Living without the use of my arms is… well, odd. Because of my genetic muscle-wasting disease, there are things that I just can’t do anymore. This post is not about the difficult, critical inabilities, like washing or feeding myself. It’s about my powerlessness to do one simple and seemingly unnecessary act (we could symbolically call this powerlessness, in keeping with my blog theme for September, the closing of one door) and how it awakened a deeper power and consciousness within me (the opening of a holy other).
I’m referring to the classic Catholic custom of crossing oneself. I used to be able to make the sign of the cross — right hand fingers touching forehead, then mid-torso, then the left shoulder, then over to the right shoulder — but became too physically weak to do so by my 20s. Having been taught to cross myself at the beginning and close of every Mass, I did feel the growing lack over the years and it bothered me. It bothered me at the time because I couldn’t do what everyone else was doing and I didn’t want to be even more conspicuous than I already was. Going to Mass rarely, however, because I wasn’t a true believer at the time, meant that I didn’t have to worry about it much. It wasn’t until later — after the bout with atheism and the recovery period exploring the religions of the world that brought me, finally, to choose and desire Christ — that crossing myself begin to mean something really important to me, as a prayerful ritual. So, I would try to make the motions at Mass with my thumb, as my hand rested upon the control stick of my power wheelchair. In a crippled way, this took care of the outward sign. But it did nothing with inward reality.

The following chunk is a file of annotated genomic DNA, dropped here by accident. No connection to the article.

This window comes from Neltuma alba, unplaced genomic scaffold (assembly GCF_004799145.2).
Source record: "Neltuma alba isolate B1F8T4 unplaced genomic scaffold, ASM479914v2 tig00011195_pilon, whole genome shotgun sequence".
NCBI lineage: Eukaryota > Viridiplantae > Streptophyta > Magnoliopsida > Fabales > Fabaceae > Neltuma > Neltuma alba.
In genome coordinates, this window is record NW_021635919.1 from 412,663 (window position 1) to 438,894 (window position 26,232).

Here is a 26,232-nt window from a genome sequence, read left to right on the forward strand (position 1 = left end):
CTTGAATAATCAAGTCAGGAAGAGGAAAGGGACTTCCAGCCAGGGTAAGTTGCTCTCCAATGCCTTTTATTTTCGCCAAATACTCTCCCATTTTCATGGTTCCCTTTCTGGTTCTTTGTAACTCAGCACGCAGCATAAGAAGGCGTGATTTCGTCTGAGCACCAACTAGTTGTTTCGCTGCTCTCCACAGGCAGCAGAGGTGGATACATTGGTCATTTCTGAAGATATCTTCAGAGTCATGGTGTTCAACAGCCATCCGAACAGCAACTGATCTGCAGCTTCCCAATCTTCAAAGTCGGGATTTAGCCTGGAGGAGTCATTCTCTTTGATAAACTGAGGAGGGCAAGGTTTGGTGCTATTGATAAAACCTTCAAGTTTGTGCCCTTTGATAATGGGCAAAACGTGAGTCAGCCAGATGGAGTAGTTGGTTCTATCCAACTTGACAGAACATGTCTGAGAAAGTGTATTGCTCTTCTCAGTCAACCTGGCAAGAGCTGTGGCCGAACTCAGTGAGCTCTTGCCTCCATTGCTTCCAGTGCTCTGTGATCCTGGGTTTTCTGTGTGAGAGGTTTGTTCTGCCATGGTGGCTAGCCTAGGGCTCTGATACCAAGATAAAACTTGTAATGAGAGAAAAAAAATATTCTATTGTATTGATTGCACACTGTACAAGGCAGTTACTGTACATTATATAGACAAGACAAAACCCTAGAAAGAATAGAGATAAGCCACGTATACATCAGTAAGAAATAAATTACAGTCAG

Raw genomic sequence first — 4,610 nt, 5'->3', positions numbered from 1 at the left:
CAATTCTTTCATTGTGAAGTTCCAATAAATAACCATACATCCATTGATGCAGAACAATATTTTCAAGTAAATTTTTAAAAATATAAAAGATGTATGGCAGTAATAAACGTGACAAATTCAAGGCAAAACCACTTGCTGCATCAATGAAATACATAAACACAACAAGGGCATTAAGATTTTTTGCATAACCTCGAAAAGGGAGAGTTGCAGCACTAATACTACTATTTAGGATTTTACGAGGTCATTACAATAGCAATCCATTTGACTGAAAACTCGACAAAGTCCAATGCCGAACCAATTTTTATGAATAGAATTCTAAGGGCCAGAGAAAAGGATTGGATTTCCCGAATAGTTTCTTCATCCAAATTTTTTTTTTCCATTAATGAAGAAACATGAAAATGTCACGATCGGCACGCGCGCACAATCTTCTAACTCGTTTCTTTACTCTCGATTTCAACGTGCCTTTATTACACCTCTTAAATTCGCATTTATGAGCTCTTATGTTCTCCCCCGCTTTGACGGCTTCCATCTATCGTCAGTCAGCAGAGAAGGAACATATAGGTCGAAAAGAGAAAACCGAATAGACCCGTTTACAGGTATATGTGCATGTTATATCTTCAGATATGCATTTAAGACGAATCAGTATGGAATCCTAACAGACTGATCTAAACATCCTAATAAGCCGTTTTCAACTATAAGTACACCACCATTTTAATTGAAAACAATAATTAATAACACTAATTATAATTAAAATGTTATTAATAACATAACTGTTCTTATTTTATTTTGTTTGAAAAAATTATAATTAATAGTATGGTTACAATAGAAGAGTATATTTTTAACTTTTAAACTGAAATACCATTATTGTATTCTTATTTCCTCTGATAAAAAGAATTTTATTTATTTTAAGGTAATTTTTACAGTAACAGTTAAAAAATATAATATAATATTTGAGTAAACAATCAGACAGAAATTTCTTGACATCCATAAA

It was in praying the Rosary that the difference was made. Lying on my bed on the couch, I could move my fingers where they rested next to my body, but, being alone and desiring deep contemplation, I began to really pray the Sign of the Cross. What happened was, instead of the puny physical gesture, I began imagining the forming of a cross over my body while praying the words in my heart: “In the name of the Father, and of the Son, and of the Holy Spirit. Amen.” And, through my imagination, I was able to connect to the essential meaning of the act: a recollection of the first Sacrament that I received, when I was baptized in the name of the Holy Trinity.
The Catechism of the Catholic Church teaches us of the act’s significance: “The Christian begins his day, his prayers, and his activities with the Sign of the Cross: ‘in the name of the Father and of the Son and of the Holy Spirit. Amen.’ The baptized person dedicates the day to the glory of God and calls on the Savior’s grace which lets him act in the Spirit as a child of the Father. The sign of the cross strengthens us in temptations and difficulties.” [CCC #2157.]